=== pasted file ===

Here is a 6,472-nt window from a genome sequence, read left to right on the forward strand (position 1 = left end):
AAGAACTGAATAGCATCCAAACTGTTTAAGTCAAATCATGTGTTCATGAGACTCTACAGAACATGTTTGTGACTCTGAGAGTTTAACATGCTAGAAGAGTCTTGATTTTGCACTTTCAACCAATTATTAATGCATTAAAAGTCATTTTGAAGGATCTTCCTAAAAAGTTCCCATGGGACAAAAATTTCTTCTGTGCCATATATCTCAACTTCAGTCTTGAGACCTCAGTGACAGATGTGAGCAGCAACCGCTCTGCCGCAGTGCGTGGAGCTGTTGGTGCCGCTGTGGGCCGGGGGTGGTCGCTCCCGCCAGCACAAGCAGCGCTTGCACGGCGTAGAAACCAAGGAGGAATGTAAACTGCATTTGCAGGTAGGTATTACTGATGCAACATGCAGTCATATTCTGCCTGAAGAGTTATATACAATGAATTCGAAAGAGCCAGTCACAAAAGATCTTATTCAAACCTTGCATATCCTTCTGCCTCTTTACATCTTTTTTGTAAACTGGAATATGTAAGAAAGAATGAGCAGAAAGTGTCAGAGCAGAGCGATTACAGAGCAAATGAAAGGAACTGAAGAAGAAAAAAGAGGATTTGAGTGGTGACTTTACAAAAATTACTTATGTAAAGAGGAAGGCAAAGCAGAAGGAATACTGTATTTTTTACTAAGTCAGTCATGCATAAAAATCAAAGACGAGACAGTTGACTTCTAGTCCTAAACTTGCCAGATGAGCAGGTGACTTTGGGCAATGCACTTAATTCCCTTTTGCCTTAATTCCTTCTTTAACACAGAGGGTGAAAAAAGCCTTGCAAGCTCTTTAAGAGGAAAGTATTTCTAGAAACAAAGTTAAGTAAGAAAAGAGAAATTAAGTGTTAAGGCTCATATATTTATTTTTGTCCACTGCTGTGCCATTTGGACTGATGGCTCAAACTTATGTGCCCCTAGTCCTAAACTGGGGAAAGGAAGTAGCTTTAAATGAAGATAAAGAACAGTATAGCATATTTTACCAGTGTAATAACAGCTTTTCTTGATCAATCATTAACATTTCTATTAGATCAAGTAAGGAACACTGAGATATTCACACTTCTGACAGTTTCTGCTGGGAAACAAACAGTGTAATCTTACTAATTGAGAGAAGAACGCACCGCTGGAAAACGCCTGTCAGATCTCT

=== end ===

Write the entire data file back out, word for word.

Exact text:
Here is a 6,472-nt window from a genome sequence, read left to right on the forward strand (position 1 = left end):
AAGAACTGAATAGCATCCAAACTGTTTAAGTCAAATCATGTGTTCATGAGACTCTACAGAACATGTTTGTGACTCTGAGAGTTTAACATGCTAGAAGAGTCTTGATTTTGCACTTTCAACCAATTATTAATGCATTAAAAGTCATTTTGAAGGATCTTCCTAAAAAGTTCCCATGGGACAAAAATTTCTTCTGTGCCATATATCTCAACTTCAGTCTTGAGACCTCAGTGACAGATGTGAGCAGCAACCGCTCTGCCGCAGTGCGTGGAGCTGTTGGTGCCGCTGTGGGCCGGGGGTGGTCGCTCCCGCCAGCACAAGCAGCGCTTGCACGGCGTAGAAACCAAGGAGGAATGTAAACTGCATTTGCAGGTAGGTATTACTGATGCAACATGCAGTCATATTCTGCCTGAAGAGTTATATACAATGAATTCGAAAGAGCCAGTCACAAAAGATCTTATTCAAACCTTGCATATCCTTCTGCCTCTTTACATCTTTTTTGTAAACTGGAATATGTAAGAAAGAATGAGCAGAAAGTGTCAGAGCAGAGCGATTACAGAGCAAATGAAAGGAACTGAAGAAGAAAAAAGAGGATTTGAGTGGTGACTTTACAAAAATTACTTATGTAAAGAGGAAGGCAAAGCAGAAGGAATACTGTATTTTTTACTAAGTCAGTCATGCATAAAAATCAAAGACGAGACAGTTGACTTCTAGTCCTAAACTTGCCAGATGAGCAGGTGACTTTGGGCAATGCACTTAATTCCCTTTTGCCTTAATTCCTTCTTTAACACAGAGGGTGAAAAAAGCCTTGCAAGCTCTTTAAGAGGAAAGTATTTCTAGAAACAAAGTTAAGTAAGAAAAGAGAAATTAAGTGTTAAGGCTCATATATTTATTTTTGTCCACTGCTGTGCCATTTGGACTGATGGCTCAAACTTATGTGCCCCTAGTCCTAAACTGGGGAAAGGAAGTAGCTTTAAATGAAGATAAAGAACAGTATAGCATATTTTACCAGTGTAATAACAGCTTTTCTTGATCAATCATTAACATTTCTATTAGATCAAGTAAGGAACACTGAGATATTCACACTTCTGACAGTTTCTGCTGGGAAACAAACAGTGTAATCTTACTAATTGAGAGAAGAACGCACCGCTGGAAAACGCCTGTCAGATCTCT